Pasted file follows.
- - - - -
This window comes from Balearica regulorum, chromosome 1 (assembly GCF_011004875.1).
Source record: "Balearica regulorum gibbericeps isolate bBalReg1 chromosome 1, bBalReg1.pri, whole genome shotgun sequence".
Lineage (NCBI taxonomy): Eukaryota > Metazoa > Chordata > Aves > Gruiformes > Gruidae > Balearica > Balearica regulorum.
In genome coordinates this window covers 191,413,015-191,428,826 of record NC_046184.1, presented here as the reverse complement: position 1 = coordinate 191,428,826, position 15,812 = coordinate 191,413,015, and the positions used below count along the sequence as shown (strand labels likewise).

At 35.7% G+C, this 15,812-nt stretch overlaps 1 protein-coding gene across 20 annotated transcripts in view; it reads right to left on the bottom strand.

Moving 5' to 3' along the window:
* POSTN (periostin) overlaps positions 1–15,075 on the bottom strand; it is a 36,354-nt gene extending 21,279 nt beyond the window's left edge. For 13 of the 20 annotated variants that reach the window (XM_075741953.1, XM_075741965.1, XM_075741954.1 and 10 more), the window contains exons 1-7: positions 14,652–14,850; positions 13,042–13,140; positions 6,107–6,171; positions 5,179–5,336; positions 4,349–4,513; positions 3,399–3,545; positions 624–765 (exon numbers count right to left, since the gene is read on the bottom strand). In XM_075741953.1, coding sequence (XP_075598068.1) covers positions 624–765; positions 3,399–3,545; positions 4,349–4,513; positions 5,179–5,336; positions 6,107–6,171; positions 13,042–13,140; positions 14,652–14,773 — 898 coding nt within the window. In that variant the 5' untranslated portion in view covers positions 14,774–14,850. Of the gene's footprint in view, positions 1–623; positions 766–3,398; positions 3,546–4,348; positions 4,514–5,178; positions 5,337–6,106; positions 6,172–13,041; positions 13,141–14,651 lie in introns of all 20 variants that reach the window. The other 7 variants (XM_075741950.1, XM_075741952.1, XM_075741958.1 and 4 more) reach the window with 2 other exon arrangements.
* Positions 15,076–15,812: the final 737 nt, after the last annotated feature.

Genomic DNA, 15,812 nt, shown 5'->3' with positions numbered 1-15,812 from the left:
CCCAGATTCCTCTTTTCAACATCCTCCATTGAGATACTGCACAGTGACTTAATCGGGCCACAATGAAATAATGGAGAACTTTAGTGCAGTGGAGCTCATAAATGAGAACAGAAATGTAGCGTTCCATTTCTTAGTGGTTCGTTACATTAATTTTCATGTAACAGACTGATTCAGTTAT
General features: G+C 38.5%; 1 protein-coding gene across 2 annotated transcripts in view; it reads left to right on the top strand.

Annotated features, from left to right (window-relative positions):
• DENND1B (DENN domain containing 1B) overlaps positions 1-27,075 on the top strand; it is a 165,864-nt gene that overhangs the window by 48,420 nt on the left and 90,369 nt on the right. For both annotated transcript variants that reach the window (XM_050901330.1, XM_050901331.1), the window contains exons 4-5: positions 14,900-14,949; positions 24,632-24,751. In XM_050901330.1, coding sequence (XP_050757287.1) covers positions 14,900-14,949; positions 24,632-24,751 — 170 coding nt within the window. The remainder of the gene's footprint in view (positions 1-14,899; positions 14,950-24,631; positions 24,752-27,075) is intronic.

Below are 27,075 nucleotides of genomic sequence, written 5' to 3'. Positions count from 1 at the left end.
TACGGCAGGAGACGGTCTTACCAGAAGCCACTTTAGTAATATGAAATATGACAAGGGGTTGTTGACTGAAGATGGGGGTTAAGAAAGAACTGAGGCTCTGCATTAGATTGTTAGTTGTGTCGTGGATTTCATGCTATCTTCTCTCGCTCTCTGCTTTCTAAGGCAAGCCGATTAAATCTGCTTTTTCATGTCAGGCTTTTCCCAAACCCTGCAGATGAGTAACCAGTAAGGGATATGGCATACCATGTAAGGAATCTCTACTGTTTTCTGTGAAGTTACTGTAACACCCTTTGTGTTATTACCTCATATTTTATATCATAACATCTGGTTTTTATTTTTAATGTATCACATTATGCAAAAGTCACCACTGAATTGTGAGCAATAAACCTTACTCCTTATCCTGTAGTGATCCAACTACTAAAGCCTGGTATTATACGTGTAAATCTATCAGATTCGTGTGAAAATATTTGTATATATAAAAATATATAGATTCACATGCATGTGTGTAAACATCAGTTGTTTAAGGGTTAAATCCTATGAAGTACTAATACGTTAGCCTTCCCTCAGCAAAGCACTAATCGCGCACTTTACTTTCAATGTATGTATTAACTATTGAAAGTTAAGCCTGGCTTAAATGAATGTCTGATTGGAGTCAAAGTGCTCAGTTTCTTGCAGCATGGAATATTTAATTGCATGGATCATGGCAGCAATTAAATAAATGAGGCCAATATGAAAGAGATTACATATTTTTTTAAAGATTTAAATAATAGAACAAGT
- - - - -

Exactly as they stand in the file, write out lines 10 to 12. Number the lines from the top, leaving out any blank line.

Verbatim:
CCCAGATTCCTCTTTTCAACATCCTCCATTGAGATACTGCACAGTGACTTAATCGGGCCACAATGAAATAATGGAGAACTTTAGTGCAGTGGAGCTCATAAATGAGAACAGAAATGTAGCGTTCCATTTCTTAGTGGTTCGTTACATTAATTTTCATGTAACAGACTGATTCAGTTAT
General features: G+C 38.5%; 1 protein-coding gene across 2 annotated transcripts in view; it reads left to right on the top strand.

Annotated features, from left to right (window-relative positions):